Richard Goldstein’s original critique of Call Me by Your Name began with a crucial factual error regarding the protagonists’ ages: The visiting grad student Oliver is 24 and the resident son Elio is 17, there being no “decade” difference between the two. I myself in 1976, at age 24 while living in Rome, became romantically involved with an 18-year-old who sought the connection (he and I still close friends) and then (in 1980) at age 28 in NYC fell for a 22 year-old, (we now together 37 years). Goldstein’s updated correction misstates the age difference again, asserting Oliver is in his “mid 20s.” Almost but not quite.
As a college history professor I’ve as a matter of principle and sheer lack of — by definition — erotic interest never engaged in any activity or advocacy of what has historically been excused as “pedagogical eros.” By definition my students are not erotically interesting to me and I condemn any instructor for any such contact — even if initiated by the student — as a violation of university life and teacher/student trust.
Further, without offering a strict age guideline it seems reasonable to ask older men to not go forward in erotic relationships sought by younger guys going on a decade or more age difference.
But it can happen. And who are we to judge? At age 65 I find plenty of guys half my age sexy and smart. But that does not mean I ought to pursue — for my sake or theirs — a romantic relationship.
Call Me by Your Name does not violate any of these principles, even as it does show the danger of being young and gay, falling for an even slightly older guy. The film in fact beautifully shows the sorrow which can ensue.
But none of this lyrical story has anything to do with sexual predation, straight or gay, as Goldstein seems to have suggested, given also Elio’s mother’s knowing pat on his head in the car returning home from his last trip with Oliver, and the final confessional soliloquy of Elio’s father, affirming what his son has bravely done and more than hinting at his own past of “lost chances not taken.” I would further point out that even Goldstein’s updated comment seems odd as in “alluring tale of lust,” since I saw this story as a “cautionary tale of mutual seduction” with — as noted — not a happy, even if wisdom-inducing, ending.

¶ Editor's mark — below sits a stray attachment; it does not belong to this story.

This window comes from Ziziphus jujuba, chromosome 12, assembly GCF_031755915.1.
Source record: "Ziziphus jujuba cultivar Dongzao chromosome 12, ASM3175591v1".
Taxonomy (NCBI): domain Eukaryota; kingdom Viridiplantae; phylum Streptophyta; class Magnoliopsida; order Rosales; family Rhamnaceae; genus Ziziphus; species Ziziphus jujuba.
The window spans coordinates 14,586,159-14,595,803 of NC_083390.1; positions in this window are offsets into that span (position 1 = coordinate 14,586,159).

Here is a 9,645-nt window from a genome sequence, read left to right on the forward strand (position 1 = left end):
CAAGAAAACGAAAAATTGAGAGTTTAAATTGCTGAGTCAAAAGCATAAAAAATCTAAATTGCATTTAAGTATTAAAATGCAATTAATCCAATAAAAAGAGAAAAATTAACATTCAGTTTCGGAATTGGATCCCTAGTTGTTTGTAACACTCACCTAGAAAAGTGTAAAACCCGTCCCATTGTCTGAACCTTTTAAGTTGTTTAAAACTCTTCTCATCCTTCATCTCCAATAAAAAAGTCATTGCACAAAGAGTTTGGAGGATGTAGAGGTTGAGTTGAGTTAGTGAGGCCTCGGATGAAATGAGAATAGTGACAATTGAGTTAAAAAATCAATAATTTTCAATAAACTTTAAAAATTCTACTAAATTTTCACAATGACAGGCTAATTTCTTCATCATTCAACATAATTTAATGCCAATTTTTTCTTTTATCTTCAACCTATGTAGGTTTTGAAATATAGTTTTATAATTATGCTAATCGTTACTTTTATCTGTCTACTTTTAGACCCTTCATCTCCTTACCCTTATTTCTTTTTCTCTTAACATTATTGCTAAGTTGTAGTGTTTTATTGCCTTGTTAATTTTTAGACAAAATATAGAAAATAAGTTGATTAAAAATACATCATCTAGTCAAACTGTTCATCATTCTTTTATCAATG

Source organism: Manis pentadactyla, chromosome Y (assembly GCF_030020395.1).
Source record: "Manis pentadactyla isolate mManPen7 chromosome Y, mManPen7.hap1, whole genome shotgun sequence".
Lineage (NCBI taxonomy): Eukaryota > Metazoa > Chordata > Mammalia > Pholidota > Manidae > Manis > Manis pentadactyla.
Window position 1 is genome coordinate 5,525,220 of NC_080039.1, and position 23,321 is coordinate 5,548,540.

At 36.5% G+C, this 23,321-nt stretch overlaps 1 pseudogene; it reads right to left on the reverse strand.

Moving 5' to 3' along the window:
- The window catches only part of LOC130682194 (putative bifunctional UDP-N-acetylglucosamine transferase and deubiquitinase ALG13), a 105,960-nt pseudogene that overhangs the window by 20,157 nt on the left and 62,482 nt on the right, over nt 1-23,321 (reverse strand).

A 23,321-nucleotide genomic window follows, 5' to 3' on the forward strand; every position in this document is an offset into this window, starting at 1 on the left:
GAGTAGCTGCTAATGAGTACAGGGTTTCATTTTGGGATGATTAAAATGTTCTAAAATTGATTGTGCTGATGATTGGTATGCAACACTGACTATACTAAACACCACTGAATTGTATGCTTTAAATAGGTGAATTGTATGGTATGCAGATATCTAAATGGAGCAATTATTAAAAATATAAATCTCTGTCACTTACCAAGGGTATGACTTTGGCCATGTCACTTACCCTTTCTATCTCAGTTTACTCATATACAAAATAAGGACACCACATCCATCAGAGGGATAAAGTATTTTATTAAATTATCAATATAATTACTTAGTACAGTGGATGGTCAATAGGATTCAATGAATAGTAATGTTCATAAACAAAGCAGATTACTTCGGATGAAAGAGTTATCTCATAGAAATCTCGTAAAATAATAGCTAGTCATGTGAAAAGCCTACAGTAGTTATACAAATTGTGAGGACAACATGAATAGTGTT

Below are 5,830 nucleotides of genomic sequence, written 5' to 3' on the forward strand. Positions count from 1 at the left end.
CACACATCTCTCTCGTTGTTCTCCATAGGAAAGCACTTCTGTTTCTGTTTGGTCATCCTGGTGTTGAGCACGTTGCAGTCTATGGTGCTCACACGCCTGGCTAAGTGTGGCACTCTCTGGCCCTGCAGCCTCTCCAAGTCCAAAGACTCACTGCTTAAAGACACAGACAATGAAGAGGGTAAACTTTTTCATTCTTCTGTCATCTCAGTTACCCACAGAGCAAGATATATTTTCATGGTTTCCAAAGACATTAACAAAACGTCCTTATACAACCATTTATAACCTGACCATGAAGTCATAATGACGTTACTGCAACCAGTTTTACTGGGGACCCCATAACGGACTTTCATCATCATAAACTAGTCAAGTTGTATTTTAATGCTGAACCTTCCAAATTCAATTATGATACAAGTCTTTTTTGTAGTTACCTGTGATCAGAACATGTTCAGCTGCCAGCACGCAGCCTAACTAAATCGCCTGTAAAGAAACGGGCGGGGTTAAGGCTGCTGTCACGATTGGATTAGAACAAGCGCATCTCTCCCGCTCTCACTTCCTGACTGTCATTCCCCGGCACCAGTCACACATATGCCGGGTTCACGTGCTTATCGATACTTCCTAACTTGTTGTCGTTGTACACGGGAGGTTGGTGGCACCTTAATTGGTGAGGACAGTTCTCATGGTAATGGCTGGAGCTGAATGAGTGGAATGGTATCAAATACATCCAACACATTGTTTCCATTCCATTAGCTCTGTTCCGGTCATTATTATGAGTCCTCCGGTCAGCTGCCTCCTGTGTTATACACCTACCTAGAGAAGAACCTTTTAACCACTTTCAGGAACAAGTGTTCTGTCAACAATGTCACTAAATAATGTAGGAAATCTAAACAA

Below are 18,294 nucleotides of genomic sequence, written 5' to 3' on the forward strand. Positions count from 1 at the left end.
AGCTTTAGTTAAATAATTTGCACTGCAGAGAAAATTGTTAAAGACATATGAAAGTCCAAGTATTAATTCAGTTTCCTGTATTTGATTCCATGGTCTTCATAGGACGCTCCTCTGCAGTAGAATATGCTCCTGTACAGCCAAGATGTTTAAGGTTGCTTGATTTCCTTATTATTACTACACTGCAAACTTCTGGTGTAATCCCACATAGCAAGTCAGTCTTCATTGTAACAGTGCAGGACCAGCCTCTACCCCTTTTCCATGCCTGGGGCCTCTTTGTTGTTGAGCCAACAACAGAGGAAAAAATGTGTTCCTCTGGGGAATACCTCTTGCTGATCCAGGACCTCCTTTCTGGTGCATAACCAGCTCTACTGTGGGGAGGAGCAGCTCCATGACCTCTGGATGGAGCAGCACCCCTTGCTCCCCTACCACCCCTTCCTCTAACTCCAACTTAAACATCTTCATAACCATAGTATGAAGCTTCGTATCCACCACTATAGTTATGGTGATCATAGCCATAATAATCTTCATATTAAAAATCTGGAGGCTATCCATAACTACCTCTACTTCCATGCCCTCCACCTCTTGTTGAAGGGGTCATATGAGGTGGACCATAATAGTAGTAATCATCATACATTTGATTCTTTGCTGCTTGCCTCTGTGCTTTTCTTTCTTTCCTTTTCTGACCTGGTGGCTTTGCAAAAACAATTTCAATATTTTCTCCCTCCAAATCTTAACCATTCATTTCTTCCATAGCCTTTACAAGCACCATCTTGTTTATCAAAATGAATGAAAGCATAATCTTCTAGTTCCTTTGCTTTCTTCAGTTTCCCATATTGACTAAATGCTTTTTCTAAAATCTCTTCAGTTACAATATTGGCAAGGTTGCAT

It should also be noted that alongside the coming-of-age Bildungsroman sexual awakening of the younger Elio, there is his simultaneous embrace of being a Jew against his pre-Oliver (who arrives wearing a Star of David necklace) status of being — as his mother is said to have told him they are — “discreet Jews.” This is a very important binary part of the plot and very much in line with that region of Northern Italy’s Jewish secular history, best described in the novels of Giorgio Bassani, most famously in The Garden of the Finzi-Contini. It’s the same Italian Jewish world from which emerged Primo Levi, Carlo Levi, Natalia Ginzburg, and her son the historian Carlo Ginzburg, as well as the martyred fratelli Rosselli, as depicted in Moravia’s novel/Bertolucci’s film “The Conformist.” In fact — spoiler alert — Call Me by Your Name ends with Elio as self-accepting gay and despondent while in the background of a snowy winter’s day preparations are being made for Chanukah.
I would add that the movie is also a real treat for Italian history buffs. It takes in that 1980s era of corrupt, pseudo-Socialist Bettino Craxi and the MSI —Italian Social Movement — successors to Fascists. (The two lovers pass by political posters as they bike around town.) And then there’s the hilarious scene of animated southern Italians visiting their “restrained” northern friends over lunch. There is so much more to this movie than what Goldstein honed in on, ruled perhaps by the “Me Too/Time’s Up” exigencies of our here and now.